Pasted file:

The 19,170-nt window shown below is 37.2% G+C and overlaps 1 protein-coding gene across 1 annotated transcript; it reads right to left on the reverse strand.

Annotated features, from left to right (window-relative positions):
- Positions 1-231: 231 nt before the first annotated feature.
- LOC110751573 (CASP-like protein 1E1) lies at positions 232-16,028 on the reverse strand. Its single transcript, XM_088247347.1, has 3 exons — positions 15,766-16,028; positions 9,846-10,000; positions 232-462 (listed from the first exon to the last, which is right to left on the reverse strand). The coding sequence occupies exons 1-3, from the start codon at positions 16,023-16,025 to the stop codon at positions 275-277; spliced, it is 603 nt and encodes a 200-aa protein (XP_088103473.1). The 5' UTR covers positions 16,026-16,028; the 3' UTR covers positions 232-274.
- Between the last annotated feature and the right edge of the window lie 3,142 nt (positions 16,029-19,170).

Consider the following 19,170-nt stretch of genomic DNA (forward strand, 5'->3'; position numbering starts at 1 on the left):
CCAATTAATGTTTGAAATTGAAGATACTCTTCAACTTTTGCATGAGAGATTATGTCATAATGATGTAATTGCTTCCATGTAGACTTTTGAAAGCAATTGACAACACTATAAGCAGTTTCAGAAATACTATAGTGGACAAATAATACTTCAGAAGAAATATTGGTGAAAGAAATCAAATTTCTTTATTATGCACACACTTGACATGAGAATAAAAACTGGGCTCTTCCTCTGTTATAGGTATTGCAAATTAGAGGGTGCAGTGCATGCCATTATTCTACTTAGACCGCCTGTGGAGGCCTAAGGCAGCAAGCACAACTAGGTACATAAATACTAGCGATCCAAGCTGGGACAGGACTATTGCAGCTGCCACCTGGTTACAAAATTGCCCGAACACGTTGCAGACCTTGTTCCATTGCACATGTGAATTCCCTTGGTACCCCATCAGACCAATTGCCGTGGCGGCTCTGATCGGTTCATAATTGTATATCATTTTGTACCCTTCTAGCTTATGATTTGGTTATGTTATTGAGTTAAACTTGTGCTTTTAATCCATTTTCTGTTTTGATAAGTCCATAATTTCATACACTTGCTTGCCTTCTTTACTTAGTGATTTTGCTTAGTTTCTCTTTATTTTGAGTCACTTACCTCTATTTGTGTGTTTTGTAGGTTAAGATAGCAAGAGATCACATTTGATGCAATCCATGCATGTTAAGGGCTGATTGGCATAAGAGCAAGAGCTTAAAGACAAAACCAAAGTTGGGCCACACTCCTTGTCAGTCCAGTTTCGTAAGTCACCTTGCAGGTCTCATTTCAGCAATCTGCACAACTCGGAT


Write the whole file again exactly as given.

The 19,170-nt window shown below is 37.2% G+C and overlaps 1 protein-coding gene across 1 annotated transcript; it reads right to left on the reverse strand.

Annotated features, from left to right (window-relative positions):
- Positions 1-231: 231 nt before the first annotated feature.
- LOC110751573 (CASP-like protein 1E1) lies at positions 232-16,028 on the reverse strand. Its single transcript, XM_088247347.1, has 3 exons — positions 15,766-16,028; positions 9,846-10,000; positions 232-462 (listed from the first exon to the last, which is right to left on the reverse strand). The coding sequence occupies exons 1-3, from the start codon at positions 16,023-16,025 to the stop codon at positions 275-277; spliced, it is 603 nt and encodes a 200-aa protein (XP_088103473.1). The 5' UTR covers positions 16,026-16,028; the 3' UTR covers positions 232-274.
- Between the last annotated feature and the right edge of the window lie 3,142 nt (positions 16,029-19,170).

Consider the following 19,170-nt stretch of genomic DNA (forward strand, 5'->3'; position numbering starts at 1 on the left):
CCAATTAATGTTTGAAATTGAAGATACTCTTCAACTTTTGCATGAGAGATTATGTCATAATGATGTAATTGCTTCCATGTAGACTTTTGAAAGCAATTGACAACACTATAAGCAGTTTCAGAAATACTATAGTGGACAAATAATACTTCAGAAGAAATATTGGTGAAAGAAATCAAATTTCTTTATTATGCACACACTTGACATGAGAATAAAAACTGGGCTCTTCCTCTGTTATAGGTATTGCAAATTAGAGGGTGCAGTGCATGCCATTATTCTACTTAGACCGCCTGTGGAGGCCTAAGGCAGCAAGCACAACTAGGTACATAAATACTAGCGATCCAAGCTGGGACAGGACTATTGCAGCTGCCACCTGGTTACAAAATTGCCCGAACACGTTGCAGACCTTGTTCCATTGCACATGTGAATTCCCTTGGTACCCCATCAGACCAATTGCCGTGGCGGCTCTGATCGGTTCATAATTGTATATCATTTTGTACCCTTCTAGCTTATGATTTGGTTATGTTATTGAGTTAAACTTGTGCTTTTAATCCATTTTCTGTTTTGATAAGTCCATAATTTCATACACTTGCTTGCCTTCTTTACTTAGTGATTTTGCTTAGTTTCTCTTTATTTTGAGTCACTTACCTCTATTTGTGTGTTTTGTAGGTTAAGATAGCAAGAGATCACATTTGATGCAATCCATGCATGTTAAGGGCTGATTGGCATAAGAGCAAGAGCTTAAAGACAAAACCAAAGTTGGGCCACACTCCTTGTCAGTCCAGTTTCGTAAGTCACCTTGCAGGTCTCATTTCAGCAATCTGCACAACTCGGAT